Two things need to be stated here in this little introduction. Firstly, I have always loved Takashi Miike. Secondly, I have always hated westerns.
(Quite the cliff hanger, eh?)
In a small desert (until the end) town, two rival gangs fight over the ownership of the land to prospect for gold. We are treated to a mysterious hero coming in to try and end the battle between the White's (pictured above) and the Red's (pictured below) before it reaches even more ridiculous proportions.
When I first heard about this project a while back, I thought the idea of Miike, one of the masters of shock cinema, creating a spaghetti western seemed a bit of a stretch. However, I have learned over the years never to judge Miike's works until you actually watch them. I was going to put off purchasing and reviewing this film until it's price dropped, but the lure of Tarantino in a Miike film was too much for me to handle so I caved.
From the very forced English dialogue coming from Japanese actors to the stereotyped western setting, every piece of this movie feels perfect. By every piece I mean almost every piece, I just thought the sentence would flow better if I used every instead of almost every. Anyway.
The colors vary from bright whites to muddy browns. The camera goes from corny (on purpose) western shoot-outs to beautiful "landscape" shots as I like to call them (couldn't think of a better word for set pieces that would get my point across). Every inch of this film is filled to the brim with the heart and spirit of a man (Miike) who loves his work (or in this case, someone elses terrible genre). His understanding of how to make the film was almost perfect (once again, stressing the almost as I will get to the negative in a bit).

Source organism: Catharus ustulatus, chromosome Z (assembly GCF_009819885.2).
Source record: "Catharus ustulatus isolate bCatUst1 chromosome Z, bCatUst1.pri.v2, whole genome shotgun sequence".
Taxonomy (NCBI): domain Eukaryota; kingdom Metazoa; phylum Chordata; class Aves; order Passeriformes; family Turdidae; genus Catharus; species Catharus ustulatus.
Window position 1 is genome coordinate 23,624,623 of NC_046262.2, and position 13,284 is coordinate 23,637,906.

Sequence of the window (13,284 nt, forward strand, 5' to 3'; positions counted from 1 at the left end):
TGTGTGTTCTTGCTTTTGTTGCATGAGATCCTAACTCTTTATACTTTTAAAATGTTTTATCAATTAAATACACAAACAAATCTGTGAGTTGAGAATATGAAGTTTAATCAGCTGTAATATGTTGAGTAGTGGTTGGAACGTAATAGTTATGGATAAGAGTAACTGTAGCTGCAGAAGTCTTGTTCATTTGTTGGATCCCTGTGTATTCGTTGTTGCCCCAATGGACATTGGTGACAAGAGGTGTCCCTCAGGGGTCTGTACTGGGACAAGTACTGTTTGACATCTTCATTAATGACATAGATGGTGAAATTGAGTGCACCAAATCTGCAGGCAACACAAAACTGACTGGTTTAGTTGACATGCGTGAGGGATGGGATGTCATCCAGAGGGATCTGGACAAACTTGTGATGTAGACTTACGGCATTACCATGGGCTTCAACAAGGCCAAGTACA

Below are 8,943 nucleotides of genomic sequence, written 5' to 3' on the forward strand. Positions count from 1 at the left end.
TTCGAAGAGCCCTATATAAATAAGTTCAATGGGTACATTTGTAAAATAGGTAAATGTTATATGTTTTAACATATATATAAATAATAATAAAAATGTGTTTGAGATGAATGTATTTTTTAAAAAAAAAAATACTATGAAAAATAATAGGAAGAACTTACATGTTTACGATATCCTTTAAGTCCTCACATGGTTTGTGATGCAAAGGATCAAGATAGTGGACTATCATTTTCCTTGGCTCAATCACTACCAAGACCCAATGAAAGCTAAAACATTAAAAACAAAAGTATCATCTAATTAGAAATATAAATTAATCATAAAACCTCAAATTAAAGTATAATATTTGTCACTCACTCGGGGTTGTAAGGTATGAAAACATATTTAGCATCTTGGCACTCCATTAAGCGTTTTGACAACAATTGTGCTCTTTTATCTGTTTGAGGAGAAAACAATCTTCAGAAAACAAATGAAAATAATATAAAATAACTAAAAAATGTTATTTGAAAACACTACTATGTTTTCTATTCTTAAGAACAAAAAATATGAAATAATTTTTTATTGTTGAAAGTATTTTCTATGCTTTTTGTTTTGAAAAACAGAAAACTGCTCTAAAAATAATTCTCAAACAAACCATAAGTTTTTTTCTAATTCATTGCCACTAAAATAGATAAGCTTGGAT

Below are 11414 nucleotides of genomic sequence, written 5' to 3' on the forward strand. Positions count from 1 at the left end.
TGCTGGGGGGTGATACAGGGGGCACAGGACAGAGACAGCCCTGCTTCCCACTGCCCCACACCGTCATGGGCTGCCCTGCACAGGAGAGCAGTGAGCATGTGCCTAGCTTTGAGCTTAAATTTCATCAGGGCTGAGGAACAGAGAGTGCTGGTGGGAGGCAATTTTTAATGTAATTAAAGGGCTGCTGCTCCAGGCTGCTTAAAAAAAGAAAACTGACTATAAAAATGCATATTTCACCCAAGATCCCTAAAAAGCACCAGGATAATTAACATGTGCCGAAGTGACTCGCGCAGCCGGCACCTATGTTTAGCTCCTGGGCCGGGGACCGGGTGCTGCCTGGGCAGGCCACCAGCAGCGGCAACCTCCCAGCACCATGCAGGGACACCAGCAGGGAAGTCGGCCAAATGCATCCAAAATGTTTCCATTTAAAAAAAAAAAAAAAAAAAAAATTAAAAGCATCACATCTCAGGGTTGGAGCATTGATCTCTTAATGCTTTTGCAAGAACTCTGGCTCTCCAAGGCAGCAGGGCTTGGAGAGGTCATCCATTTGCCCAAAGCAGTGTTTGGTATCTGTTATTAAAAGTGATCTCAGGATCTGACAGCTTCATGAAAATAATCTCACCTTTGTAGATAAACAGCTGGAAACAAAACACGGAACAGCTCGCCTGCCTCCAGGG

Now when dealing with a film filled with stereotypes up the ass, it is hard to craft each concept without it feeling boring or forced. Miike almost pulled it all off, except for some of the love story parts. Some of them (one "romantic" scene near the end dealing with two people crawling comes to mind) just felt unneccesary to the completion of the story.
Notes: Tarantino, Forced English Dialogue